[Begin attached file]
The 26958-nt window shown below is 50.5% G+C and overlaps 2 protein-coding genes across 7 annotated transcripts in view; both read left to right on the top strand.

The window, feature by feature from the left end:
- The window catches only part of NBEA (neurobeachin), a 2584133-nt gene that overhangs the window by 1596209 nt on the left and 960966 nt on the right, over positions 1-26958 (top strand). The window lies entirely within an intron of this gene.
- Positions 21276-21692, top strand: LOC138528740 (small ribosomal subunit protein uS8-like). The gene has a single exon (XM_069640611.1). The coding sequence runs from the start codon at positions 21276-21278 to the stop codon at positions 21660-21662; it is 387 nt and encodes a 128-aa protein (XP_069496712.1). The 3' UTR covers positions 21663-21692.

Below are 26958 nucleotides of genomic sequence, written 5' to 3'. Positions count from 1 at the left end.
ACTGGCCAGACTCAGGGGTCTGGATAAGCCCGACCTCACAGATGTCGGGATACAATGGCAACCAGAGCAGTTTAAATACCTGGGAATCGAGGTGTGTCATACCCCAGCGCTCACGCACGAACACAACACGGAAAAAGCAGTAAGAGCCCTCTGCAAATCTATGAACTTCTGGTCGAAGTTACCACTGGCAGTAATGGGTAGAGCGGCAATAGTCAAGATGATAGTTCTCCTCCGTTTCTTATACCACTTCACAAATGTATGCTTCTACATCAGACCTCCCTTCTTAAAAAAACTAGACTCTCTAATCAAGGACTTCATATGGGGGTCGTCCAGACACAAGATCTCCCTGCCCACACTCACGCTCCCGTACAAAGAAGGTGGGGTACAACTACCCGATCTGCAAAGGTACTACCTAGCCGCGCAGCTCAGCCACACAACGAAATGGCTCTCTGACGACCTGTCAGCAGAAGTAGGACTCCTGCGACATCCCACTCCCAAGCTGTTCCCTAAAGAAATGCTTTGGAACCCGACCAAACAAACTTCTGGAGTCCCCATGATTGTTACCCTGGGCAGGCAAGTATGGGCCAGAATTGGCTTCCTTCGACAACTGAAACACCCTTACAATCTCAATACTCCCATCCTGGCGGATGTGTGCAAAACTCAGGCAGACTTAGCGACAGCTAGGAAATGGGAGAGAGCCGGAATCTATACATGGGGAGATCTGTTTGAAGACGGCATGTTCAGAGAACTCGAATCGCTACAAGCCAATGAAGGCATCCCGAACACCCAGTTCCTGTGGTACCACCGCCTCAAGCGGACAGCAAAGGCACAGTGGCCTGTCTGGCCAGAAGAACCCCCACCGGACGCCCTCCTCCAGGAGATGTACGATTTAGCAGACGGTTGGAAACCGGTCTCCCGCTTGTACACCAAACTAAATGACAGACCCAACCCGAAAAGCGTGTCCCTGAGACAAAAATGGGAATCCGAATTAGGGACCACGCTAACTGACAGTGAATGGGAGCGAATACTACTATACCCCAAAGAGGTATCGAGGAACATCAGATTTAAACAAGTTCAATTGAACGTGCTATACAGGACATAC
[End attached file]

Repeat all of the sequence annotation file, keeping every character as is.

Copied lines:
The 26958-nt window shown below is 50.5% G+C and overlaps 2 protein-coding genes across 7 annotated transcripts in view; both read left to right on the top strand.

The window, feature by feature from the left end:
- The window catches only part of NBEA (neurobeachin), a 2584133-nt gene that overhangs the window by 1596209 nt on the left and 960966 nt on the right, over positions 1-26958 (top strand). The window lies entirely within an intron of this gene.
- Positions 21276-21692, top strand: LOC138528740 (small ribosomal subunit protein uS8-like). The gene has a single exon (XM_069640611.1). The coding sequence runs from the start codon at positions 21276-21278 to the stop codon at positions 21660-21662; it is 387 nt and encodes a 128-aa protein (XP_069496712.1). The 3' UTR covers positions 21663-21692.

Below are 26958 nucleotides of genomic sequence, written 5' to 3'. Positions count from 1 at the left end.
ACTGGCCAGACTCAGGGGTCTGGATAAGCCCGACCTCACAGATGTCGGGATACAATGGCAACCAGAGCAGTTTAAATACCTGGGAATCGAGGTGTGTCATACCCCAGCGCTCACGCACGAACACAACACGGAAAAAGCAGTAAGAGCCCTCTGCAAATCTATGAACTTCTGGTCGAAGTTACCACTGGCAGTAATGGGTAGAGCGGCAATAGTCAAGATGATAGTTCTCCTCCGTTTCTTATACCACTTCACAAATGTATGCTTCTACATCAGACCTCCCTTCTTAAAAAAACTAGACTCTCTAATCAAGGACTTCATATGGGGGTCGTCCAGACACAAGATCTCCCTGCCCACACTCACGCTCCCGTACAAAGAAGGTGGGGTACAACTACCCGATCTGCAAAGGTACTACCTAGCCGCGCAGCTCAGCCACACAACGAAATGGCTCTCTGACGACCTGTCAGCAGAAGTAGGACTCCTGCGACATCCCACTCCCAAGCTGTTCCCTAAAGAAATGCTTTGGAACCCGACCAAACAAACTTCTGGAGTCCCCATGATTGTTACCCTGGGCAGGCAAGTATGGGCCAGAATTGGCTTCCTTCGACAACTGAAACACCCTTACAATCTCAATACTCCCATCCTGGCGGATGTGTGCAAAACTCAGGCAGACTTAGCGACAGCTAGGAAATGGGAGAGAGCCGGAATCTATACATGGGGAGATCTGTTTGAAGACGGCATGTTCAGAGAACTCGAATCGCTACAAGCCAATGAAGGCATCCCGAACACCCAGTTCCTGTGGTACCACCGCCTCAAGCGGACAGCAAAGGCACAGTGGCCTGTCTGGCCAGAAGAACCCCCACCGGACGCCCTCCTCCAGGAGATGTACGATTTAGCAGACGGTTGGAAACCGGTCTCCCGCTTGTACACCAAACTAAATGACAGACCCAACCCGAAAAGCGTGTCCCTGAGACAAAAATGGGAATCCGAATTAGGGACCACGCTAACTGACAGTGAATGGGAGCGAATACTACTATACCCCAAAGAGGTATCGAGGAACATCAGATTTAAACAAGTTCAATTGAACGTGCTATACAGGACATAC